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Appointment of the Clerk of the House of Commons

The Clerk of the House of Commons is appointed by the Governor-in-Council under the provisions of the Public Service Employment Act , though neither the Clerk nor any staff of the House of Commons are technically part of the federal public service. The Clerk is required under the Parliament of Canada Act to swear an oath of allegiance administered by the Speaker of the House.

In 2001, the House agreed to a recommendation contained in the First Report of the Special Committee on the Modernization and Improvement of the Procedures of the House of Commons that provided for a committee review of any proposed appointment of a Clerk of the House of Commons and a subsequent ratification vote by the House.

As a result of this recommendation, the Standing Orders were amended to provide that when the Government intends to appoint a person to the position of Clerk of the House of Commons, the name of the proposed appointee is referred to the Standing Committee on Procedure and House Affairs. The Committee may consider the appointment during a period of not more than thirty days and may report its views to the House.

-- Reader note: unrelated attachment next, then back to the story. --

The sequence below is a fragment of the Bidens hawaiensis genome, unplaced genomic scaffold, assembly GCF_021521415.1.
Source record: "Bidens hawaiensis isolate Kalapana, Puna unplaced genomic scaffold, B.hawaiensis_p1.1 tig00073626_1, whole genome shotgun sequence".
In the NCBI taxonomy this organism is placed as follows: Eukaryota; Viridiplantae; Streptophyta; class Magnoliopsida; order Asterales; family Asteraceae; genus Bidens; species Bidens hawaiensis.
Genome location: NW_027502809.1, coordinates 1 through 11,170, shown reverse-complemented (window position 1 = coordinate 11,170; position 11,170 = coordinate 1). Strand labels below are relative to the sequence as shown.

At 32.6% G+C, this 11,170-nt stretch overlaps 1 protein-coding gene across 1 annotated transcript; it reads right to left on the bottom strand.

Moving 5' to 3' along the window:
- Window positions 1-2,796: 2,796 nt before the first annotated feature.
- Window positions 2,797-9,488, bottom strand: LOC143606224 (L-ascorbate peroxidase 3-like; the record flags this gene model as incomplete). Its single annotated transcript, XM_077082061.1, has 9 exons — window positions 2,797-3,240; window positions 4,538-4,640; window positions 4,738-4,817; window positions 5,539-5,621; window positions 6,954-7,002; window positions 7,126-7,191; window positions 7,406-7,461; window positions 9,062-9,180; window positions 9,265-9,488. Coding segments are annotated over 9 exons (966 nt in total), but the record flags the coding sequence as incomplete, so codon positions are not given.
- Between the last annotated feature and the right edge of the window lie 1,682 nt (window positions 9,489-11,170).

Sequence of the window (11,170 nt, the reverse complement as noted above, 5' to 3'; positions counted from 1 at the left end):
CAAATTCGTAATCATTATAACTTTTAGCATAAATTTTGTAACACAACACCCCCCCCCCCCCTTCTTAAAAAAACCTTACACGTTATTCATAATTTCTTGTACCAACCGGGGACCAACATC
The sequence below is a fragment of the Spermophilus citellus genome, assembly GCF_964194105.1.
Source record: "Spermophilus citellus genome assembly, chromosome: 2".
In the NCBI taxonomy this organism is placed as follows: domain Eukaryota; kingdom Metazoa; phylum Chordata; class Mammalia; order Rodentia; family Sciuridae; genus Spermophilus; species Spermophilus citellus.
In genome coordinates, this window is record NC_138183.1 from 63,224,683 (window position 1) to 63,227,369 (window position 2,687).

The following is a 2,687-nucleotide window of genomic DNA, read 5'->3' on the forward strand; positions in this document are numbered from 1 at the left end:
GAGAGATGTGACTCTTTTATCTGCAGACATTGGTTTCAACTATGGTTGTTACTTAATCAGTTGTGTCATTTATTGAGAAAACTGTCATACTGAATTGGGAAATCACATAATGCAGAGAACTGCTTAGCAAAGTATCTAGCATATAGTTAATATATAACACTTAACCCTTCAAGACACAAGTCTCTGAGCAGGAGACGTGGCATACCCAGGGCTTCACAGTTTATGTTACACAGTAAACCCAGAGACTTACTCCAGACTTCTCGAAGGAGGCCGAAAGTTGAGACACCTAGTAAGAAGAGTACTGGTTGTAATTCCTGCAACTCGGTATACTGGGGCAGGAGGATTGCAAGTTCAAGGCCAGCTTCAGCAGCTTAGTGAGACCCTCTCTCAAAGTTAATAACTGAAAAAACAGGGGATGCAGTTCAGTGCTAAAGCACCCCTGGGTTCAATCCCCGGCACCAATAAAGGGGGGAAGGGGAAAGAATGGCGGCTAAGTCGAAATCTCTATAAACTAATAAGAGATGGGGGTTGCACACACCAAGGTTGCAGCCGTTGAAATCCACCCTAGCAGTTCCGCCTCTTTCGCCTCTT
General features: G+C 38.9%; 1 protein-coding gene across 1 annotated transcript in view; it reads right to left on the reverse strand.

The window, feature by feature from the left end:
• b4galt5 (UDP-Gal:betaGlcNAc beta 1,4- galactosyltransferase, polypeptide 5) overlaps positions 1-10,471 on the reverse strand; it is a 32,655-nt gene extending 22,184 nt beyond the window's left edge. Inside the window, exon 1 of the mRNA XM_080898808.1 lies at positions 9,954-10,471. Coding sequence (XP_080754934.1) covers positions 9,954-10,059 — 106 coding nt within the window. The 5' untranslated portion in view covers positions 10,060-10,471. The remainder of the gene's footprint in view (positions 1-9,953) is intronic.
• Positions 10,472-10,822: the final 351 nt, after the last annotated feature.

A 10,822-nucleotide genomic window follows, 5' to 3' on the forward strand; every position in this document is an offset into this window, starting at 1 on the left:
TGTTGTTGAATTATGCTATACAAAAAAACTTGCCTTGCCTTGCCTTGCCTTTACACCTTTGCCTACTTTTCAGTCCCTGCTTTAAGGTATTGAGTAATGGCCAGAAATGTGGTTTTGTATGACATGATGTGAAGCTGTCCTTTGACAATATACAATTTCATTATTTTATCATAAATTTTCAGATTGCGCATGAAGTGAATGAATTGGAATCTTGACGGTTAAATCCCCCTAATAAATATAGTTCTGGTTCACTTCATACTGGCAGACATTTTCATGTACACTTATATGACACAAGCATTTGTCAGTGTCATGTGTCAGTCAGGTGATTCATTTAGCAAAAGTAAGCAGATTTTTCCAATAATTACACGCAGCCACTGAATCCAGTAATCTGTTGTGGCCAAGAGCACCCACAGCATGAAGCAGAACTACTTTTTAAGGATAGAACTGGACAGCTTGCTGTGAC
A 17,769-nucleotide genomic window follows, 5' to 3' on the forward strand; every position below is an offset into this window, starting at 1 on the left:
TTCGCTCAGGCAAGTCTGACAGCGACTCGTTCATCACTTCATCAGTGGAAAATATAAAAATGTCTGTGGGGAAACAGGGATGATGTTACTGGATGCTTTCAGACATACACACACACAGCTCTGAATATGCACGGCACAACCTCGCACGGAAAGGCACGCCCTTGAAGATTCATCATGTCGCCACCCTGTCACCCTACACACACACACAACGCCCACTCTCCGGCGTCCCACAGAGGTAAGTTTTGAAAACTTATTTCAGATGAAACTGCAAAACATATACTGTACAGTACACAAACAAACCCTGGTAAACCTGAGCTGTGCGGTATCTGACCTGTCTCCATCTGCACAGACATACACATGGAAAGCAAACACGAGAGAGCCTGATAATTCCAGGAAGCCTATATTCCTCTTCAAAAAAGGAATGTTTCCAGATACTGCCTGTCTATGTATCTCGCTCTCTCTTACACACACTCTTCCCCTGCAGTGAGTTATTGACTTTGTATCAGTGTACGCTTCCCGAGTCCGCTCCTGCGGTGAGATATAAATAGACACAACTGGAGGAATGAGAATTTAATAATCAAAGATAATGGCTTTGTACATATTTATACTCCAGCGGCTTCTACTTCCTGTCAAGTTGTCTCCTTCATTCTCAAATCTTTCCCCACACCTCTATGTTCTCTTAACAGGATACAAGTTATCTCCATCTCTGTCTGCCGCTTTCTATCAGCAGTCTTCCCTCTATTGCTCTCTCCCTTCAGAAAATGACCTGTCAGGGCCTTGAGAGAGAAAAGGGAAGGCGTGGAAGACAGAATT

Following this, a motion to ratify the appointment is put to the House during Routine Proceedings, and is decided without debate or amendment.

This procedure was used for the first time in 2005 when the proposed appointment of Audrey O'Brien was reviewed and recommended by the Standing Committee on Procedure and House Affairs , and was subsequently ratified by the House.

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